A new guest in the formation of the chordate nervous system

The first step of central nervous system formation in vertebrates is called neural induction. This process allows naive cells to adopt a neural fate following the reception of signals emitted by the dorsal organizer. Using two distant chordate models, the cephalochordate amphioxus and the amphibian Xenopus, our teams reveal the conserved role of the Nodal/Activin signaling pathway in neural induction.

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Neural induction has been deeply studied in vertebrates since the 90’s but no unifying picture of the molecular mechanisms underlying this process has emerged. Indeed, studies undertaken in classical vertebrate models (Xenopus, chick, mouse and zebrafish) brought controversial conclusions concerning the role of BMP (Bone Morphogenetic Protein) and FGF (Fibroblast Growth Factor) signals and on the validity of the so-called “default model” stating that ectodermal cells are by default (in absence of BMP and of any other signal) committed to a neural fate.

Interestingly, in tunicates, the sister group of vertebrates, it was shown that the FGF signaling pathway is involved in neural induction (Bertrand, Hudson et al. 2003), reinforcing at that time the idea that it could also be implicated in vertebrates, a role confirmed two years later (Delaune, Lemaire et al. 2005) by the team of Laurent Kodjabachian, our future collaborators.

To get a better view of how the neural induction process evolved in the chordate lineage, we decided to study this mechanism in the third clade of chordates, the cephalochordate (i.e. amphioxus), which is the sister group of olfactores (tunicates + vertebrates).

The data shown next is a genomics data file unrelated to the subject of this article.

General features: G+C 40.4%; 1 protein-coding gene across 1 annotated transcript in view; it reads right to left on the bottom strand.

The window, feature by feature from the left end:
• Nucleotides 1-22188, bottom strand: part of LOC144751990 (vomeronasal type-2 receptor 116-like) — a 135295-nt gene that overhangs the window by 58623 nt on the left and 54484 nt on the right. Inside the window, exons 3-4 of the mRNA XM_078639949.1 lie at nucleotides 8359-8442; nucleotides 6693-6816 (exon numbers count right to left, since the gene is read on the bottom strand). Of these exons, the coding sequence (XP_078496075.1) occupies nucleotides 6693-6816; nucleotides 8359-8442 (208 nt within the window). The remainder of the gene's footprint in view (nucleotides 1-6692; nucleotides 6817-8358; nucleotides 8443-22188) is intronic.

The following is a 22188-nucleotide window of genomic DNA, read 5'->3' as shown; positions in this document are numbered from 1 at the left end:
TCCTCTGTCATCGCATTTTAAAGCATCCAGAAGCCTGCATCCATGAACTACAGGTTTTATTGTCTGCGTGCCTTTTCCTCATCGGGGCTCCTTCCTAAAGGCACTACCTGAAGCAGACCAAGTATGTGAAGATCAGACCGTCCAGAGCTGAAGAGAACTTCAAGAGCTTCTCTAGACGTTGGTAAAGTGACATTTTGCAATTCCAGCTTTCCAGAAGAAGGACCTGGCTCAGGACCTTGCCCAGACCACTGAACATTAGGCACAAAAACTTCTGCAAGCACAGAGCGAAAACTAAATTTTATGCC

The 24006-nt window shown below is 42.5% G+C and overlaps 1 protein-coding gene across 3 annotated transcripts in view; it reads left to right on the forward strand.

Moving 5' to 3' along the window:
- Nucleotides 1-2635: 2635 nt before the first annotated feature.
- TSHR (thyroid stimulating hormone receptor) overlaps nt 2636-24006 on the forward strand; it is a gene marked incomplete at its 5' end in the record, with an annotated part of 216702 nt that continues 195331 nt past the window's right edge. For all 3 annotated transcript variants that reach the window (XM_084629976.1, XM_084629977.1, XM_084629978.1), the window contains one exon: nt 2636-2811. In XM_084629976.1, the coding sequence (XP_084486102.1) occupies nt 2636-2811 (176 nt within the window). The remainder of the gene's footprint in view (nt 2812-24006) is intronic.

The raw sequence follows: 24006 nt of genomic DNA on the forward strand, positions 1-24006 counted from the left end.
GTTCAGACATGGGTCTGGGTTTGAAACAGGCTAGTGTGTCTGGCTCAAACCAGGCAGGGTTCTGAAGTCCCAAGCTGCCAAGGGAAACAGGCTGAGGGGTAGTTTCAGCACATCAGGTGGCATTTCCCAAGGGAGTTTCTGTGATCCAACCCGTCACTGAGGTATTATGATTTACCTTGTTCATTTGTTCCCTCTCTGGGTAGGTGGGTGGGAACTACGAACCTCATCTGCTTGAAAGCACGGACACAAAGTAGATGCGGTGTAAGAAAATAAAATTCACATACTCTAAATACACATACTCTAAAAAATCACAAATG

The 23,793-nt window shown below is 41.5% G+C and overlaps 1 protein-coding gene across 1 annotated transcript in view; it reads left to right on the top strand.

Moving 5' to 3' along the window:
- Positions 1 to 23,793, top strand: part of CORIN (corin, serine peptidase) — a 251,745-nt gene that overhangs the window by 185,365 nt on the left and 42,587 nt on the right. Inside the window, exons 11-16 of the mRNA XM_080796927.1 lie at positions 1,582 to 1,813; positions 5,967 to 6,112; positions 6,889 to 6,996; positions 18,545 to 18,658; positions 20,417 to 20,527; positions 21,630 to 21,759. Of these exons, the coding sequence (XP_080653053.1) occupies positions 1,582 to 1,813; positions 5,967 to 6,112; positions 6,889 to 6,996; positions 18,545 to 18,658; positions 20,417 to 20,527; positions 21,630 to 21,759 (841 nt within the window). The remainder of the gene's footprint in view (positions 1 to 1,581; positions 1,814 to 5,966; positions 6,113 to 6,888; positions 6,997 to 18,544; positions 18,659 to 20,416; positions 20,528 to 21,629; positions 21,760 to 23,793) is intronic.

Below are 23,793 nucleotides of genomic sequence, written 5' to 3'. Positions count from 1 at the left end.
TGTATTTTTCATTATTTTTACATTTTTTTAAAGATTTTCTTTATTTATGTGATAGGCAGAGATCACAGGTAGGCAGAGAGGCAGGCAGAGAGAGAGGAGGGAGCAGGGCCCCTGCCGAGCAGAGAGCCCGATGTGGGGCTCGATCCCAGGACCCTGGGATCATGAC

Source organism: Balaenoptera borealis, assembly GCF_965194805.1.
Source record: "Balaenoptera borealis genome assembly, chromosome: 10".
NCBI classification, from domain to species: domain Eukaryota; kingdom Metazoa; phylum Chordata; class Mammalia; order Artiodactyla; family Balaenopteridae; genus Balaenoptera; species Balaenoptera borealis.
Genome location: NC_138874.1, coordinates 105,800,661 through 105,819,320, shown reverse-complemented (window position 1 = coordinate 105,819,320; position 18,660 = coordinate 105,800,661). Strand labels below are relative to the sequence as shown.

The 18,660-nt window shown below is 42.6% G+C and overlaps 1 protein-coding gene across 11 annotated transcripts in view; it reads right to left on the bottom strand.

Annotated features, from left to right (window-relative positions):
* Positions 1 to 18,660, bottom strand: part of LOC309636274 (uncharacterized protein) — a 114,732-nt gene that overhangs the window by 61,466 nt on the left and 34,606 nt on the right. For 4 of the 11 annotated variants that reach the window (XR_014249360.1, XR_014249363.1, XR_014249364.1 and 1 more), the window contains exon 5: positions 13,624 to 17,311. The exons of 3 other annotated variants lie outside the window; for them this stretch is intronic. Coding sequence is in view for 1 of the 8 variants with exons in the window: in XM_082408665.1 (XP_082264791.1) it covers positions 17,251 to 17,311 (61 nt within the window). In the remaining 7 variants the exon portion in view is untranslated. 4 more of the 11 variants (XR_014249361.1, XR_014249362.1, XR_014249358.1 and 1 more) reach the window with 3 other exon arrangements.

Amphioxus collection and controlled spawning in the laboratory
Amphioxus collection and controlled spawning in the laboratory
(A) Ripe animals living in the sand are collected with a Charcot-Picard dredge. (B) Animals are kept in the facility at 18°C, and then temperature is changed to 23°C the day before spawning. (C) (D) The afternoon of the spawning day the animals are separated in plastic cups. About 45 min after the light is turned off (i.e. the sunset), the animals start to naturally release their gametes. From Hector Escriva and Stéphanie Bertrand.

Picture of a single adult amphioxus
Picture of a single adult amphioxus
Arrow : segmented gonads. Arrowhead : neural tube. Double arrowhead : segmented muscles. Scale bar: 0,5 cm. From Hector Escriva and Stéphanie Bertrand.

Focus on the anterior part of an adult amphioxus
Focus on the anterior part of an adult amphioxus
Arrow : pharyngeal gill slits. Arrowhead : oral cirri. Double arrowhead : notochord. Scale bar: 0,2 cm. From Hector Escriva and Stéphanie Bertrand.